Sian adds: “The real hope is that eventually, we’ll be able to take away a lot of the trial and error with what works and what doesn't work – because it’s different for every patient. That would be amazing.”

These days, more and more children are being diagnosed with Crohn’s disease and IBD. To these children, Arthur has a message: “There are bad days and there are good days, but eventually you'll find the right medicine. Sometimes it can take a really long time, but eventually they’ll find the thing that works for you.”

For now, though, he’s just looking forward to getting on stage and working his genie magic on the audience.

Reference

Dennison, T et al. Patient-derived organoid biobank identifies epigenetic dysregulation of intestinal epithelial MHC-I as a novel mechanism in severe Crohn’s disease. Gut; 11 Jun 2024; 10.1136/gutjnl-2024-332043

END

[Attachments] See images for this press release:
Lab-grown ‘mini-guts’ could help in development of new and more personalized treatments for Crohn’s disease Lab-grown ‘mini-guts’ could help in development of new and more personalized treatments for Crohn’s disease 2 Lab-grown ‘mini-guts’ could help in development of new and more personalized treatments for Crohn’s disease 3

ELSE PRESS RELEASES FROM THIS DATE:

How the brain is affected by Huntington’s Disease

How the brain is affected by Huntington’s Disease
2024-06-11
The genetic disease Huntington’s not only affects nerve cells in the brain but also has widespread effects on microscopic blood vessels according to research. These changes to the vasculature were also observed in the pre-symptomatic stages of the disease, demonstrating the potential for this research for predicting brain health and evaluating the beneficial effects of lifestyle changes or treatments. Huntington’s disease is an inherited genetic condition leading to dementia, with a progressive decline in a person’s movement, memory, and cognition. There is currently no ...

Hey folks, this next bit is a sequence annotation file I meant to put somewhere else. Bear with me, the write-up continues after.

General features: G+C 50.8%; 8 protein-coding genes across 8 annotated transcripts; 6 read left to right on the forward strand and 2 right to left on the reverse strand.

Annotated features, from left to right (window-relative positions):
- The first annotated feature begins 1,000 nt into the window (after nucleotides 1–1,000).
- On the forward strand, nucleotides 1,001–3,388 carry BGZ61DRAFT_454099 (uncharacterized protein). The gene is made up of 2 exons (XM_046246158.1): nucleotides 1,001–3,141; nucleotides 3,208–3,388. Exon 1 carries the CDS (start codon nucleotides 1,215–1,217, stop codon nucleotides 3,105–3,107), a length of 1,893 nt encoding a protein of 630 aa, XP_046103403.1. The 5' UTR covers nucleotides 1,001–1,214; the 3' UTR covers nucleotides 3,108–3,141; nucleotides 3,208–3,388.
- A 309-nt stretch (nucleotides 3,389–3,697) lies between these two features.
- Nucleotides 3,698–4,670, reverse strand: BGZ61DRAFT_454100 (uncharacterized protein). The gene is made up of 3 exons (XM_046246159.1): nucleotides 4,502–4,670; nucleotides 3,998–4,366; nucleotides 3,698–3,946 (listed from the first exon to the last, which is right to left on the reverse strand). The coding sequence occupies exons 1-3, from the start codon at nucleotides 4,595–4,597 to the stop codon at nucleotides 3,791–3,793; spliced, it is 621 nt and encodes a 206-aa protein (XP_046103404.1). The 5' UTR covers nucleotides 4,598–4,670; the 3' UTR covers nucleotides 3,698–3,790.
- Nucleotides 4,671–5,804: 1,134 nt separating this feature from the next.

MOLLER experiment baselined and moving forward

2024-06-11
NEWPORT NEWS – The U.S. Department of Energy’s Thomas Jefferson National Accelerator Facility is moving forward on a project to gain new insight into the interactions of electrons. The MOLLER experiment will make an extremely precise measurement of the electron’s force field to learn about specific and rare interactions with other subatomic particles. On May 28, the experiment received approvals of both Critical Decision 2 and Critical Decision 3 from the DOE. The MOLLER research program was established at Jefferson Lab as a DOE Major Item of Equipment (MIE) project to build the equipment required to support the experiment. These ...

Engaging with patients for better treatments and outcomes for smell and taste disorders

2024-06-11
PHILADELPHIA (June 10, 2024) – Researchers and patient advocates from the Monell Chemical Senses Center, Smell and Taste Association of North America (STANA), and Thomas Jefferson University came together during the COVID-19 pandemic to incorporate patient voices in efforts to prioritize research areas focused on improving care for people with smell and taste disorders. To this end, in 2022 these collaborators conducted a survey and listening sessions with patients, caregivers, and family members affected by impaired smell or taste. They asked about their individual perceptions of the effectiveness of treatments, among other topics. Using an online questionnaire, ...

Study shows first evidence of sex differences in how pain can be produced

2024-06-10